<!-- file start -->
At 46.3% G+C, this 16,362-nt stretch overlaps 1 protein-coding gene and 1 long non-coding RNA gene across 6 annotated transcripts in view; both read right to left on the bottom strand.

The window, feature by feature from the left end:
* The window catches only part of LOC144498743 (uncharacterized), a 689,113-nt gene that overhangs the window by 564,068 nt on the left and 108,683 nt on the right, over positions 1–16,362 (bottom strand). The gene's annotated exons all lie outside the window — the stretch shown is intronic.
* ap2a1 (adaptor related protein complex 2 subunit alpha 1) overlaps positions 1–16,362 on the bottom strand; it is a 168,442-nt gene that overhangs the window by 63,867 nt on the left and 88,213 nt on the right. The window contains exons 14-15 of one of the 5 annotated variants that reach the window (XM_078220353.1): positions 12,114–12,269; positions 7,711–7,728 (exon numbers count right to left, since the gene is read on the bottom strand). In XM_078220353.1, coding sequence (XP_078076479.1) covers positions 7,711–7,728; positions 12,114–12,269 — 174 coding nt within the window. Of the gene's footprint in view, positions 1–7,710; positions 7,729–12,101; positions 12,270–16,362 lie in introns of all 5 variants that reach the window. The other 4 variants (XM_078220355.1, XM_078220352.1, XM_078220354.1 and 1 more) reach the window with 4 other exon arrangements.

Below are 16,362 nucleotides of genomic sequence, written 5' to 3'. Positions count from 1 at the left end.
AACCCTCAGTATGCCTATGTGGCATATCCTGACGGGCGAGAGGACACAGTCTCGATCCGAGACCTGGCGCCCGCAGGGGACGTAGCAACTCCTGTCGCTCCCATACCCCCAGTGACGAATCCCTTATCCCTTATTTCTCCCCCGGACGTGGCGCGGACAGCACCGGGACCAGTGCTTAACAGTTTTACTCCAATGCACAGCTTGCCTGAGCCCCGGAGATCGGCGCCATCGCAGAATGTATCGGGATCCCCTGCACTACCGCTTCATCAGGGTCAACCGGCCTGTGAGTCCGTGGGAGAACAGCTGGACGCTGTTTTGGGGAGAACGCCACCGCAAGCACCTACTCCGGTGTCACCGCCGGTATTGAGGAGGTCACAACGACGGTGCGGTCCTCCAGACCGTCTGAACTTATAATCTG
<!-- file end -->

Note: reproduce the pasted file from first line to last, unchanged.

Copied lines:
At 46.3% G+C, this 16,362-nt stretch overlaps 1 protein-coding gene and 1 long non-coding RNA gene across 6 annotated transcripts in view; both read right to left on the bottom strand.

The window, feature by feature from the left end:
* The window catches only part of LOC144498743 (uncharacterized), a 689,113-nt gene that overhangs the window by 564,068 nt on the left and 108,683 nt on the right, over positions 1–16,362 (bottom strand). The gene's annotated exons all lie outside the window — the stretch shown is intronic.
* ap2a1 (adaptor related protein complex 2 subunit alpha 1) overlaps positions 1–16,362 on the bottom strand; it is a 168,442-nt gene that overhangs the window by 63,867 nt on the left and 88,213 nt on the right. The window contains exons 14-15 of one of the 5 annotated variants that reach the window (XM_078220353.1): positions 12,114–12,269; positions 7,711–7,728 (exon numbers count right to left, since the gene is read on the bottom strand). In XM_078220353.1, coding sequence (XP_078076479.1) covers positions 7,711–7,728; positions 12,114–12,269 — 174 coding nt within the window. Of the gene's footprint in view, positions 1–7,710; positions 7,729–12,101; positions 12,270–16,362 lie in introns of all 5 variants that reach the window. The other 4 variants (XM_078220355.1, XM_078220352.1, XM_078220354.1 and 1 more) reach the window with 4 other exon arrangements.

Below are 16,362 nucleotides of genomic sequence, written 5' to 3'. Positions count from 1 at the left end.
AACCCTCAGTATGCCTATGTGGCATATCCTGACGGGCGAGAGGACACAGTCTCGATCCGAGACCTGGCGCCCGCAGGGGACGTAGCAACTCCTGTCGCTCCCATACCCCCAGTGACGAATCCCTTATCCCTTATTTCTCCCCCGGACGTGGCGCGGACAGCACCGGGACCAGTGCTTAACAGTTTTACTCCAATGCACAGCTTGCCTGAGCCCCGGAGATCGGCGCCATCGCAGAATGTATCGGGATCCCCTGCACTACCGCTTCATCAGGGTCAACCGGCCTGTGAGTCCGTGGGAGAACAGCTGGACGCTGTTTTGGGGAGAACGCCACCGCAAGCACCTACTCCGGTGTCACCGCCGGTATTGAGGAGGTCACAACGACGGTGCGGTCCTCCAGACCGTCTGAACTTATAATCTG